Obama, Romney differ over guns after Colo. attack
WASHINGTON (AP) — The politics of guns leapt to the top of the presidential race with President Barack Obama embracing some degree of control of weapons sales and Republican Mitt Romney seeming to suggest an alleged mass killer in Colorado had obtained his weapons illegally — even though he hadn't.
Speaking Wednesday night to a mostly black audience in New Orleans, Obama said he would seek a consensus on combating violence. He said some responsibility also rests with parents, neighbors and teachers to ensure that young people "do not have that void inside them."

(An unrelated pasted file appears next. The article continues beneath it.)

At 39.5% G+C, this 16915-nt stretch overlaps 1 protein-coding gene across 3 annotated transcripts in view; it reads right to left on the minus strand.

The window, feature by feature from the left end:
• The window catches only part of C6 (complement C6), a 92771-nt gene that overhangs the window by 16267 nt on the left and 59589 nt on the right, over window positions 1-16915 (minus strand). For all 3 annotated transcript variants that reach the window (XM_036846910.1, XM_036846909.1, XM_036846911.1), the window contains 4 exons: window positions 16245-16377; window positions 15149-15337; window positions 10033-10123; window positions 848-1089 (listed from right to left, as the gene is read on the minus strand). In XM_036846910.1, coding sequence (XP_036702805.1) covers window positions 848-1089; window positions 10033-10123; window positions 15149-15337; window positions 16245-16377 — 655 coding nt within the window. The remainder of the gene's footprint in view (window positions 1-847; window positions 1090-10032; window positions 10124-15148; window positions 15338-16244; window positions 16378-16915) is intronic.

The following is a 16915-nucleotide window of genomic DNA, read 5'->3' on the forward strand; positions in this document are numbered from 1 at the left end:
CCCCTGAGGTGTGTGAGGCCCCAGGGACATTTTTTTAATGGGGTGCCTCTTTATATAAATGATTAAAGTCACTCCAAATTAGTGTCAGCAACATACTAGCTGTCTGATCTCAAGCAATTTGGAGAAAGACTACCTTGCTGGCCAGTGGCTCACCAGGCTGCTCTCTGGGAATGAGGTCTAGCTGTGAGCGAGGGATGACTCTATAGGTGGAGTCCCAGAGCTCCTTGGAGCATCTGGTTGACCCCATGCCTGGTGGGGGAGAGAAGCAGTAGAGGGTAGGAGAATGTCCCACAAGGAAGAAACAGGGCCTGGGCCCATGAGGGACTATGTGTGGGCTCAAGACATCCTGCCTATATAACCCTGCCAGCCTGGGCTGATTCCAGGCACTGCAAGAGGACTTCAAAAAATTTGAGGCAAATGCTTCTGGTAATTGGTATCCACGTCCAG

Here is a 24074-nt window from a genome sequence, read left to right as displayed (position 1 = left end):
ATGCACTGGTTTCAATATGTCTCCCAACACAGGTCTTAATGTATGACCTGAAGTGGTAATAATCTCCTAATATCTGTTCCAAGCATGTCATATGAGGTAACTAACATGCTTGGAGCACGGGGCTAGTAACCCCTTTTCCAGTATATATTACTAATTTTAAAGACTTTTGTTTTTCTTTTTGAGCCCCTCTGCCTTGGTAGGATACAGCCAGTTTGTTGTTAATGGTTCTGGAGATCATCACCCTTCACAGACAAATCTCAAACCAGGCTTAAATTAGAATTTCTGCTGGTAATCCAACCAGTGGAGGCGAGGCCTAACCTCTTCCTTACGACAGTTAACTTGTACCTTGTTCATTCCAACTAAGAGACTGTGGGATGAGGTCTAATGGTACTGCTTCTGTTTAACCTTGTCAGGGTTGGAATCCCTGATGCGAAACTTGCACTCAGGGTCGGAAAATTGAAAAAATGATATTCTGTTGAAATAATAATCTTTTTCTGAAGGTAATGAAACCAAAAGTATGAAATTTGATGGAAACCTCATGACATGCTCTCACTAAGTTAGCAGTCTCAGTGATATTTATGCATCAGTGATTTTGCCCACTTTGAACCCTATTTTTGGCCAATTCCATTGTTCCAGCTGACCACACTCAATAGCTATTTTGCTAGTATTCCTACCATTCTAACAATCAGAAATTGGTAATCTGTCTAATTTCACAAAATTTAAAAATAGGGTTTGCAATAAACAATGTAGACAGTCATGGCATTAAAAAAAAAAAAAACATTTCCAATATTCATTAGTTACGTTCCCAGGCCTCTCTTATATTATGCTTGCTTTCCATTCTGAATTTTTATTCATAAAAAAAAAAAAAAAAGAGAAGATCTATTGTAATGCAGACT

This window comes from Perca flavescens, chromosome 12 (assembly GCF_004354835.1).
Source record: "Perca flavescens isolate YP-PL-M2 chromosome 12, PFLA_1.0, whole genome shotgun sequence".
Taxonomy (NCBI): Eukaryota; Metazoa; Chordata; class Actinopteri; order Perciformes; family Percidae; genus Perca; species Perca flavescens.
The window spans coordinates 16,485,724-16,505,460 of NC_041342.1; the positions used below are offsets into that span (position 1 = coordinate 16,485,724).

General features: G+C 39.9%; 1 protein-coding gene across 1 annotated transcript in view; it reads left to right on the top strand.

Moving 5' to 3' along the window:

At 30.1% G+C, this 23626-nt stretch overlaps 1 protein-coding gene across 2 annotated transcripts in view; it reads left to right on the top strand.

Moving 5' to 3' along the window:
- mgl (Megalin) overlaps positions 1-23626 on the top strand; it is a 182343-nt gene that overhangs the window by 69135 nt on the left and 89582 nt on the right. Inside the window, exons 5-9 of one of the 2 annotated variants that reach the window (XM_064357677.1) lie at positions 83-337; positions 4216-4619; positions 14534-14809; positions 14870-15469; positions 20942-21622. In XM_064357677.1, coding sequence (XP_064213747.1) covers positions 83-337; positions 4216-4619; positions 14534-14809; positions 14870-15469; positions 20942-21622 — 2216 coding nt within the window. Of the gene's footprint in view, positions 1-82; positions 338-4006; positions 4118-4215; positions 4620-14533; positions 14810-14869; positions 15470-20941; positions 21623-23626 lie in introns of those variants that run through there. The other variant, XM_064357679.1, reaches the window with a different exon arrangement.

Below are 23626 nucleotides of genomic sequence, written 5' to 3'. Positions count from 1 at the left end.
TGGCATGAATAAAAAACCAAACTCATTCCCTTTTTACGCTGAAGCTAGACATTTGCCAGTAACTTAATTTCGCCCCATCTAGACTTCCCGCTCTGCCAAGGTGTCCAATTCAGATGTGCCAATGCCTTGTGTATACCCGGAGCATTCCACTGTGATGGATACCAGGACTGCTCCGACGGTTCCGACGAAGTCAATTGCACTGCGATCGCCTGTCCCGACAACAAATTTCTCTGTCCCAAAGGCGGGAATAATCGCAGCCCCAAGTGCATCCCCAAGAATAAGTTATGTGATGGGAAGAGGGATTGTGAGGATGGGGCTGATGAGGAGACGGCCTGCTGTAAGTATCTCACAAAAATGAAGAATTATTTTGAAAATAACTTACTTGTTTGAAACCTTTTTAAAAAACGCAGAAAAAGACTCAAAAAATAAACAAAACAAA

Romney told NBC News that many of the weapons deployed by the shooting suspect in the Colorado theater massacre were possessed illegally and that changing laws wouldn't prevent gun-related tragedies. Authorities say the firearms were obtained legally.